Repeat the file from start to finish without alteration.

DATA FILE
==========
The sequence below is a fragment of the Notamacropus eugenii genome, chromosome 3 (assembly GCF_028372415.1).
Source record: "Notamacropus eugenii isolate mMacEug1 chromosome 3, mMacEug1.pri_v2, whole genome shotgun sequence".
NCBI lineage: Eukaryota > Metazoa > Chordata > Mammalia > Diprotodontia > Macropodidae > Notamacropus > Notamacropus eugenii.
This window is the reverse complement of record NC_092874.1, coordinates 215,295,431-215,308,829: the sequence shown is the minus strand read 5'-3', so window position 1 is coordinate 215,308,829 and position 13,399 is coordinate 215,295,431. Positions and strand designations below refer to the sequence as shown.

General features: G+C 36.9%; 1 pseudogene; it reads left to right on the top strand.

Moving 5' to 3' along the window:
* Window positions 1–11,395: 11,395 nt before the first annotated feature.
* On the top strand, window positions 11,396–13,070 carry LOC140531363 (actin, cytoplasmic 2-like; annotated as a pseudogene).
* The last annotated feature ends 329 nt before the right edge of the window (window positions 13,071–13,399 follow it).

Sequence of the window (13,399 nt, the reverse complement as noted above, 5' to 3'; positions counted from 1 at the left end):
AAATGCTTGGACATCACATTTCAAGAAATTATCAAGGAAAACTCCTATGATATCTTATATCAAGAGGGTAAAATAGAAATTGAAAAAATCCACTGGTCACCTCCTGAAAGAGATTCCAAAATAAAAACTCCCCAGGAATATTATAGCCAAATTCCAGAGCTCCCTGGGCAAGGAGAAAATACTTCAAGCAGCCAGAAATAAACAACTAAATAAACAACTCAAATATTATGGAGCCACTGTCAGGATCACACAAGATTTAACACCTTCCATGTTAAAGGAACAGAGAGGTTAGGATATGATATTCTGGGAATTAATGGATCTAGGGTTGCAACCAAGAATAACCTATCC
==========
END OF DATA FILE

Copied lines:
The sequence below is a fragment of the Notamacropus eugenii genome, chromosome 3 (assembly GCF_028372415.1).
Source record: "Notamacropus eugenii isolate mMacEug1 chromosome 3, mMacEug1.pri_v2, whole genome shotgun sequence".
NCBI lineage: Eukaryota > Metazoa > Chordata > Mammalia > Diprotodontia > Macropodidae > Notamacropus > Notamacropus eugenii.
This window is the reverse complement of record NC_092874.1, coordinates 215,295,431-215,308,829: the sequence shown is the minus strand read 5'-3', so window position 1 is coordinate 215,308,829 and position 13,399 is coordinate 215,295,431. Positions and strand designations below refer to the sequence as shown.

General features: G+C 36.9%; 1 pseudogene; it reads left to right on the top strand.

Moving 5' to 3' along the window:
* Window positions 1–11,395: 11,395 nt before the first annotated feature.
* On the top strand, window positions 11,396–13,070 carry LOC140531363 (actin, cytoplasmic 2-like; annotated as a pseudogene).
* The last annotated feature ends 329 nt before the right edge of the window (window positions 13,071–13,399 follow it).

Sequence of the window (13,399 nt, the reverse complement as noted above, 5' to 3'; positions counted from 1 at the left end):
AAATGCTTGGACATCACATTTCAAGAAATTATCAAGGAAAACTCCTATGATATCTTATATCAAGAGGGTAAAATAGAAATTGAAAAAATCCACTGGTCACCTCCTGAAAGAGATTCCAAAATAAAAACTCCCCAGGAATATTATAGCCAAATTCCAGAGCTCCCTGGGCAAGGAGAAAATACTTCAAGCAGCCAGAAATAAACAACTAAATAAACAACTCAAATATTATGGAGCCACTGTCAGGATCACACAAGATTTAACACCTTCCATGTTAAAGGAACAGAGAGGTTAGGATATGATATTCTGGGAATTAATGGATCTAGGGTTGCAACCAAGAATAACCTATCC